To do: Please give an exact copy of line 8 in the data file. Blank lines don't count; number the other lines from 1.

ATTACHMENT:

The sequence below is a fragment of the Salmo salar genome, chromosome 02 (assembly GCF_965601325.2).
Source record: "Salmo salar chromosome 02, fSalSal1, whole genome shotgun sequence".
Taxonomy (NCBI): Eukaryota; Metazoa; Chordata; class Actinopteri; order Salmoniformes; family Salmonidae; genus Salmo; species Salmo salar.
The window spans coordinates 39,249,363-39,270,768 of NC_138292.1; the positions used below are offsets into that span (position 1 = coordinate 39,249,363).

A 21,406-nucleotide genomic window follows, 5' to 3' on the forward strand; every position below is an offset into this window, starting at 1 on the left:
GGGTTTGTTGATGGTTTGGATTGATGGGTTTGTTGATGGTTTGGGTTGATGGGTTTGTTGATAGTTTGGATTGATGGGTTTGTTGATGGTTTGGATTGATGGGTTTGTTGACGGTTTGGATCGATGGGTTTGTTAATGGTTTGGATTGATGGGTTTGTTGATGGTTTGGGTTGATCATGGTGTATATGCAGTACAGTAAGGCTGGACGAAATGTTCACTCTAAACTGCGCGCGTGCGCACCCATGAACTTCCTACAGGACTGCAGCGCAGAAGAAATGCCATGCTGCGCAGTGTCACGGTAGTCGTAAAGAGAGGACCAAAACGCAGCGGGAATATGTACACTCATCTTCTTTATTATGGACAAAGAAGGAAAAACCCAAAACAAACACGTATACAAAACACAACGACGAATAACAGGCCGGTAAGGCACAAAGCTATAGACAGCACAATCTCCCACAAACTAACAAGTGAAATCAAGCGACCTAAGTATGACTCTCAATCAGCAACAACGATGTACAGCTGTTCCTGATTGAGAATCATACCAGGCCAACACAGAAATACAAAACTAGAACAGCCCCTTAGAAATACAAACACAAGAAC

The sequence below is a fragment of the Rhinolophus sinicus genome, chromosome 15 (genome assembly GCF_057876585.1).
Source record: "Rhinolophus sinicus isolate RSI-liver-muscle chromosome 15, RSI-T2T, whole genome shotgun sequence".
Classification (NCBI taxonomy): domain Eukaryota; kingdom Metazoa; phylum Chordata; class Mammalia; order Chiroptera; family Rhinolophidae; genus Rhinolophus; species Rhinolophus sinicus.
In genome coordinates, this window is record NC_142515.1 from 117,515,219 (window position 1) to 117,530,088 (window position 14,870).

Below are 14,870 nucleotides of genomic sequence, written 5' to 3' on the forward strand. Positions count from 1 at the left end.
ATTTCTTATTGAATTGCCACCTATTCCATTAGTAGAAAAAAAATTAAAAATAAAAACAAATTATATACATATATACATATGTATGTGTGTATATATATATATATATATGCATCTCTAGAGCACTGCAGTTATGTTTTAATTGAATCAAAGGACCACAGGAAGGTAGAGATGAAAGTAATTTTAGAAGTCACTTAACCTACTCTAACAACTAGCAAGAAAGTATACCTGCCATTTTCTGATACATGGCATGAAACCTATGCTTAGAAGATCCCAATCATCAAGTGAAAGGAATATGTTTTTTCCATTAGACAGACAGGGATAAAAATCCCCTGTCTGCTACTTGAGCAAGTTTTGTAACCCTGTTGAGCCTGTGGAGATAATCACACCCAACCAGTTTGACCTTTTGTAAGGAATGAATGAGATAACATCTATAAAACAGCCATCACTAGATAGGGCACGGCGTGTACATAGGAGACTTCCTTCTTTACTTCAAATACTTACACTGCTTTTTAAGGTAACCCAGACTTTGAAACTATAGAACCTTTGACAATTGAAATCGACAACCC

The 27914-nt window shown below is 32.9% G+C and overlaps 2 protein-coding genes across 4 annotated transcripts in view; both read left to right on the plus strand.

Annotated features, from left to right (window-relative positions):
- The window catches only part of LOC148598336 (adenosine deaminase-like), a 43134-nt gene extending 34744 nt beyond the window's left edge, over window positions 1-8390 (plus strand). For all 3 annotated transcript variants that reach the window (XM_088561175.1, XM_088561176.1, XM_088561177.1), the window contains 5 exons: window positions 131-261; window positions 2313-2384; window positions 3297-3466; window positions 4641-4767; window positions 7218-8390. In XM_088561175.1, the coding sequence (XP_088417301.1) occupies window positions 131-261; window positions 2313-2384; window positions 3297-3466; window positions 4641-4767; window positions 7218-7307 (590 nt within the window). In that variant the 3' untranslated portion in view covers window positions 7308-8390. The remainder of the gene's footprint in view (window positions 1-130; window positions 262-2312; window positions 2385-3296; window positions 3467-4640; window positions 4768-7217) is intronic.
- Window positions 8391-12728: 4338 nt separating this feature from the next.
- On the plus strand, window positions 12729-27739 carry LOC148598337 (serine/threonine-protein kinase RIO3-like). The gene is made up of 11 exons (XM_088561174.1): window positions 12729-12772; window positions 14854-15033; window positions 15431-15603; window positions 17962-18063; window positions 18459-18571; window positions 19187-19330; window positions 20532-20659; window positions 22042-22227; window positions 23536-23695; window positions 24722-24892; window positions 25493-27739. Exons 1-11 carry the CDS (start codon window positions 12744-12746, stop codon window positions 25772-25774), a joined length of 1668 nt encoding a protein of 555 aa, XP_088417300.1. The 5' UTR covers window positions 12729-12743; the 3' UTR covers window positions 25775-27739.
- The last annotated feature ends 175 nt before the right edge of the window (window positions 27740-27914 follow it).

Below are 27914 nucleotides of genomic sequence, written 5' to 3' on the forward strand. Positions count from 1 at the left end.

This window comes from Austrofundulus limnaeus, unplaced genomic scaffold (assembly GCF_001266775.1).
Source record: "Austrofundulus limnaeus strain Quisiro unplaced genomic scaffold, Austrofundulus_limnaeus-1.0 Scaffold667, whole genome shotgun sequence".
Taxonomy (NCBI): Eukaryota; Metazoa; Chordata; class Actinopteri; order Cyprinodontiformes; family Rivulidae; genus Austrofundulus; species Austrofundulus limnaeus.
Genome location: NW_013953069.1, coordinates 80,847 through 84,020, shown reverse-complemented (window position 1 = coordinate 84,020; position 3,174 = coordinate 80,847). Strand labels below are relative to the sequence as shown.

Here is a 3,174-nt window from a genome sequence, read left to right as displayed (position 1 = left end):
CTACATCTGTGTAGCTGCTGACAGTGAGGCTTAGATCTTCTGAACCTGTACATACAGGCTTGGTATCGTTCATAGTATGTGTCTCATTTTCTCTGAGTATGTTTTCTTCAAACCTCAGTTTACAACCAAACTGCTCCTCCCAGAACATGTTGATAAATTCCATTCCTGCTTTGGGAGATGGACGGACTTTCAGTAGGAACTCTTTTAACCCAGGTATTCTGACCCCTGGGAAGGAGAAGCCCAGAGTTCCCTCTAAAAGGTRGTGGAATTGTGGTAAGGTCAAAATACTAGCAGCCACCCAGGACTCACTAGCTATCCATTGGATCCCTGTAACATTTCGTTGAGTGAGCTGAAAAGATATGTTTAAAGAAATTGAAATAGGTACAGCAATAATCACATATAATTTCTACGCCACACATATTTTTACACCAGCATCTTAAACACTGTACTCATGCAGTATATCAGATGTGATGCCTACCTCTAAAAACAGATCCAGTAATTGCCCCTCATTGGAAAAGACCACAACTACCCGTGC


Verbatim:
Source record: "Rhinolophus sinicus isolate RSI-liver-muscle chromosome 15, RSI-T2T, whole genome shotgun sequence".